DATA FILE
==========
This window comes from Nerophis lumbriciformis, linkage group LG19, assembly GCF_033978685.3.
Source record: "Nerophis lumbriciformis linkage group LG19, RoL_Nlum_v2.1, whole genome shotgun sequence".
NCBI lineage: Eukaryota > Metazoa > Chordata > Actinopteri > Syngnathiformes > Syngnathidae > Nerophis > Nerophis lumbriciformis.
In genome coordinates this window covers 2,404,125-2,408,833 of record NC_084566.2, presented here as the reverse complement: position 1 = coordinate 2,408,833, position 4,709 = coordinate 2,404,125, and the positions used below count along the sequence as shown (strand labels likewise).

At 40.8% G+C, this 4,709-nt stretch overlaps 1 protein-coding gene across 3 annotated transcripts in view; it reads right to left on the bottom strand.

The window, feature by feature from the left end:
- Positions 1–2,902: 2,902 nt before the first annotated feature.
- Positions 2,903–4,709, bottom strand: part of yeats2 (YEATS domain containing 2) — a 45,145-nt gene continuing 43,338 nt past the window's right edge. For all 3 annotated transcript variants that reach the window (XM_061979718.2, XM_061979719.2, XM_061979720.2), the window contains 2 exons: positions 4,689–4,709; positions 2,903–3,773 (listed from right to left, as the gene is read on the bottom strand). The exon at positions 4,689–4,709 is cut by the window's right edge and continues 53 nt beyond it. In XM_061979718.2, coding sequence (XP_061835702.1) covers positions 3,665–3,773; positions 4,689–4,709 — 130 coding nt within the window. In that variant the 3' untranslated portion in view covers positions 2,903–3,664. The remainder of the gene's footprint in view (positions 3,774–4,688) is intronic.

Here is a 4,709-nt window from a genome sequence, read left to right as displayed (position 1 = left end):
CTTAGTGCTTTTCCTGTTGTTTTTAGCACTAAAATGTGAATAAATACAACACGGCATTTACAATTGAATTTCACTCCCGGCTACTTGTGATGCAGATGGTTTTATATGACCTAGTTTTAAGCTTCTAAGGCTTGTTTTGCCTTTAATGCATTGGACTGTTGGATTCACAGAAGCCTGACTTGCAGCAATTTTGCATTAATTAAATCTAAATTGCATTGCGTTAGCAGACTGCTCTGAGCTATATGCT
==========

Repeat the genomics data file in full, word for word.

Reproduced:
This window comes from Nerophis lumbriciformis, linkage group LG19, assembly GCF_033978685.3.
Source record: "Nerophis lumbriciformis linkage group LG19, RoL_Nlum_v2.1, whole genome shotgun sequence".
NCBI lineage: Eukaryota > Metazoa > Chordata > Actinopteri > Syngnathiformes > Syngnathidae > Nerophis > Nerophis lumbriciformis.
In genome coordinates this window covers 2,404,125-2,408,833 of record NC_084566.2, presented here as the reverse complement: position 1 = coordinate 2,408,833, position 4,709 = coordinate 2,404,125, and the positions used below count along the sequence as shown (strand labels likewise).

At 40.8% G+C, this 4,709-nt stretch overlaps 1 protein-coding gene across 3 annotated transcripts in view; it reads right to left on the bottom strand.

The window, feature by feature from the left end:
- Positions 1–2,902: 2,902 nt before the first annotated feature.
- Positions 2,903–4,709, bottom strand: part of yeats2 (YEATS domain containing 2) — a 45,145-nt gene continuing 43,338 nt past the window's right edge. For all 3 annotated transcript variants that reach the window (XM_061979718.2, XM_061979719.2, XM_061979720.2), the window contains 2 exons: positions 4,689–4,709; positions 2,903–3,773 (listed from right to left, as the gene is read on the bottom strand). The exon at positions 4,689–4,709 is cut by the window's right edge and continues 53 nt beyond it. In XM_061979718.2, coding sequence (XP_061835702.1) covers positions 3,665–3,773; positions 4,689–4,709 — 130 coding nt within the window. In that variant the 3' untranslated portion in view covers positions 2,903–3,664. The remainder of the gene's footprint in view (positions 3,774–4,688) is intronic.

Here is a 4,709-nt window from a genome sequence, read left to right as displayed (position 1 = left end):
CTTAGTGCTTTTCCTGTTGTTTTTAGCACTAAAATGTGAATAAATACAACACGGCATTTACAATTGAATTTCACTCCCGGCTACTTGTGATGCAGATGGTTTTATATGACCTAGTTTTAAGCTTCTAAGGCTTGTTTTGCCTTTAATGCATTGGACTGTTGGATTCACAGAAGCCTGACTTGCAGCAATTTTGCATTAATTAAATCTAAATTGCATTGCGTTAGCAGACTGCTCTGAGCTATATGCT